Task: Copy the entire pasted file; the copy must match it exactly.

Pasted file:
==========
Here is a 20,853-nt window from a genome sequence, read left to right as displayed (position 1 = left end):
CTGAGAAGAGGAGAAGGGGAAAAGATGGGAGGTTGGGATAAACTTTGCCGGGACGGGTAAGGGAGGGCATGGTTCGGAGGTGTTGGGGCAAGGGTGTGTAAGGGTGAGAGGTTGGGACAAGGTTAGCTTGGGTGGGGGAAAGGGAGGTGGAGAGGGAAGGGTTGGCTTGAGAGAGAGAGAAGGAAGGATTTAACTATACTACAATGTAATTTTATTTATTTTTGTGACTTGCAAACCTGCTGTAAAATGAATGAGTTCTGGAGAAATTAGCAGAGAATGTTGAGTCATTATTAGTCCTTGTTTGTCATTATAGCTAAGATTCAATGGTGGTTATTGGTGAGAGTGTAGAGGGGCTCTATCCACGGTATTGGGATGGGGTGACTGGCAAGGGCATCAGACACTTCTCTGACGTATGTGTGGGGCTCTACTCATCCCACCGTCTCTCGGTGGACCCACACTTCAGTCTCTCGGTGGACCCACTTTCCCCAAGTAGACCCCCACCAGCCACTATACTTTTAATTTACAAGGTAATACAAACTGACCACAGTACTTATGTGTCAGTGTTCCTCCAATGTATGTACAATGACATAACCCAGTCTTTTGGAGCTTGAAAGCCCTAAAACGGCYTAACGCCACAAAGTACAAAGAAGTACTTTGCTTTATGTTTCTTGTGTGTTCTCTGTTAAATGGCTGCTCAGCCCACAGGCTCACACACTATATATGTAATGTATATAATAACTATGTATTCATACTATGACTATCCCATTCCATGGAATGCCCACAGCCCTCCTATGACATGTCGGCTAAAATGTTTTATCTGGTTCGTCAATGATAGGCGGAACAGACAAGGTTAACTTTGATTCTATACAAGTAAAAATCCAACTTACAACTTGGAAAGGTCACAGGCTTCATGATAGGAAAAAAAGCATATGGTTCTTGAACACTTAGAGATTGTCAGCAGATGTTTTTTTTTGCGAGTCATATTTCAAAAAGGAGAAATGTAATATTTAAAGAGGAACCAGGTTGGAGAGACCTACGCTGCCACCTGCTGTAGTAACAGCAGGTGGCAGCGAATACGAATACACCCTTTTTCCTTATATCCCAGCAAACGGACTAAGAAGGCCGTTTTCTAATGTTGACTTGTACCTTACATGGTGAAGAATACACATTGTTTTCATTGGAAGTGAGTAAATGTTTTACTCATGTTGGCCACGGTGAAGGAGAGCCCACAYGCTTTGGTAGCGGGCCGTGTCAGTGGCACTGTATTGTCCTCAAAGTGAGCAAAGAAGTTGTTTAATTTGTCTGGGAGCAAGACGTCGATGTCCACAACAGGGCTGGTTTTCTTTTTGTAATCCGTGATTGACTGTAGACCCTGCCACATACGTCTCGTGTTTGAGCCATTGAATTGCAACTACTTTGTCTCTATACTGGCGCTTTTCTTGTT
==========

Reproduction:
Here is a 20,853-nt window from a genome sequence, read left to right as displayed (position 1 = left end):
CTGAGAAGAGGAGAAGGGGAAAAGATGGGAGGTTGGGATAAACTTTGCCGGGACGGGTAAGGGAGGGCATGGTTCGGAGGTGTTGGGGCAAGGGTGTGTAAGGGTGAGAGGTTGGGACAAGGTTAGCTTGGGTGGGGGAAAGGGAGGTGGAGAGGGAAGGGTTGGCTTGAGAGAGAGAGAAGGAAGGATTTAACTATACTACAATGTAATTTTATTTATTTTTGTGACTTGCAAACCTGCTGTAAAATGAATGAGTTCTGGAGAAATTAGCAGAGAATGTTGAGTCATTATTAGTCCTTGTTTGTCATTATAGCTAAGATTCAATGGTGGTTATTGGTGAGAGTGTAGAGGGGCTCTATCCACGGTATTGGGATGGGGTGACTGGCAAGGGCATCAGACACTTCTCTGACGTATGTGTGGGGCTCTACTCATCCCACCGTCTCTCGGTGGACCCACACTTCAGTCTCTCGGTGGACCCACTTTCCCCAAGTAGACCCCCACCAGCCACTATACTTTTAATTTACAAGGTAATACAAACTGACCACAGTACTTATGTGTCAGTGTTCCTCCAATGTATGTACAATGACATAACCCAGTCTTTTGGAGCTTGAAAGCCCTAAAACGGCYTAACGCCACAAAGTACAAAGAAGTACTTTGCTTTATGTTTCTTGTGTGTTCTCTGTTAAATGGCTGCTCAGCCCACAGGCTCACACACTATATATGTAATGTATATAATAACTATGTATTCATACTATGACTATCCCATTCCATGGAATGCCCACAGCCCTCCTATGACATGTCGGCTAAAATGTTTTATCTGGTTCGTCAATGATAGGCGGAACAGACAAGGTTAACTTTGATTCTATACAAGTAAAAATCCAACTTACAACTTGGAAAGGTCACAGGCTTCATGATAGGAAAAAAAGCATATGGTTCTTGAACACTTAGAGATTGTCAGCAGATGTTTTTTTTTGCGAGTCATATTTCAAAAAGGAGAAATGTAATATTTAAAGAGGAACCAGGTTGGAGAGACCTACGCTGCCACCTGCTGTAGTAACAGCAGGTGGCAGCGAATACGAATACACCCTTTTTCCTTATATCCCAGCAAACGGACTAAGAAGGCCGTTTTCTAATGTTGACTTGTACCTTACATGGTGAAGAATACACATTGTTTTCATTGGAAGTGAGTAAATGTTTTACTCATGTTGGCCACGGTGAAGGAGAGCCCACAYGCTTTGGTAGCGGGCCGTGTCAGTGGCACTGTATTGTCCTCAAAGTGAGCAAAGAAGTTGTTTAATTTGTCTGGGAGCAAGACGTCGATGTCCACAACAGGGCTGGTTTTCTTTTTGTAATCCGTGATTGACTGTAGACCCTGCCACATACGTCTCGTGTTTGAGCCATTGAATTGCAACTACTTTGTCTCTATACTGGCGCTTTTCTTGTT